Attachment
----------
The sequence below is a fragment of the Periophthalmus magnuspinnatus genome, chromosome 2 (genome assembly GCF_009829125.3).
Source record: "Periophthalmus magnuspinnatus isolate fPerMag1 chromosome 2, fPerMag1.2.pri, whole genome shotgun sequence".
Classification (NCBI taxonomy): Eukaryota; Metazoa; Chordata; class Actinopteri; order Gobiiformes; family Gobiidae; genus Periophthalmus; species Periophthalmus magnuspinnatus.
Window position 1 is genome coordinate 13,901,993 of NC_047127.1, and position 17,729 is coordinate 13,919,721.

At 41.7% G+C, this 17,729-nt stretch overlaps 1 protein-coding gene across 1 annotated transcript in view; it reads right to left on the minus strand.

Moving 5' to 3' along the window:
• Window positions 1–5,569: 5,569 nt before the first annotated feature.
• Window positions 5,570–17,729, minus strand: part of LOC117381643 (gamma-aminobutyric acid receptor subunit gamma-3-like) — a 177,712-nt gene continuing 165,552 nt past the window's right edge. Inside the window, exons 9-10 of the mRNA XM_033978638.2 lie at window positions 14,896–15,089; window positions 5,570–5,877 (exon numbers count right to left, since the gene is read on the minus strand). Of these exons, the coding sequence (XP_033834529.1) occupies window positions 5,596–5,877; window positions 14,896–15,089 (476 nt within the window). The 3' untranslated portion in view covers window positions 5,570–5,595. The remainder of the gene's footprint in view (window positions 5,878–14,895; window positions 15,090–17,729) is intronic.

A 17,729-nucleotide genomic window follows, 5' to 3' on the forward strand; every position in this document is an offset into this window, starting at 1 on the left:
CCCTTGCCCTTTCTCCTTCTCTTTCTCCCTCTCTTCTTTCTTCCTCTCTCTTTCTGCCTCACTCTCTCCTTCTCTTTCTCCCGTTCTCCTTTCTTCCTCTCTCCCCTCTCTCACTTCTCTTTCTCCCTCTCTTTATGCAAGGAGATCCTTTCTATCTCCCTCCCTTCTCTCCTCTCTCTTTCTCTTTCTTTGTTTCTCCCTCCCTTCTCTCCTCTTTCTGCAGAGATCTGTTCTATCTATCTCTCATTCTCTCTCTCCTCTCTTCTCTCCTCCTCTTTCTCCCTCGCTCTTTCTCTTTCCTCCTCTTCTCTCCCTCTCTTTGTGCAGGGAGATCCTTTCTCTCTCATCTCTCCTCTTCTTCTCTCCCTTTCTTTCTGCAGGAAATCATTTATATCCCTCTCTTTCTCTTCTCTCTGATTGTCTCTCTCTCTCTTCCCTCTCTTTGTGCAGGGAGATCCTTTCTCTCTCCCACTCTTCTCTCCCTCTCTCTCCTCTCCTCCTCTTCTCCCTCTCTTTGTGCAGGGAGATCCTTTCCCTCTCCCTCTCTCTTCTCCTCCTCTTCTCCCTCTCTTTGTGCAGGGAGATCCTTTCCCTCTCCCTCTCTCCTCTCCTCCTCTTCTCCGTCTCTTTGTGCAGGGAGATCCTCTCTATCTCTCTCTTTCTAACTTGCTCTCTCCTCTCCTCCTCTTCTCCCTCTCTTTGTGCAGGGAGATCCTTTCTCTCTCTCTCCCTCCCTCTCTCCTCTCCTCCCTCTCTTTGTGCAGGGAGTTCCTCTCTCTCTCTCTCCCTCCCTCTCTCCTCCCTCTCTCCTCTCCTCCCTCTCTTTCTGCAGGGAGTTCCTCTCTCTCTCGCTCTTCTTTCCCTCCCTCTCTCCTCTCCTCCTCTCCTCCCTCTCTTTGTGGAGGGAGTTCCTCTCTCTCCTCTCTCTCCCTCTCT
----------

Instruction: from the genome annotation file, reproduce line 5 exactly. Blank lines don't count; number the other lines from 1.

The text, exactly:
At 41.7% G+C, this 17,729-nt stretch overlaps 1 protein-coding gene across 1 annotated transcript in view; it reads right to left on the minus strand.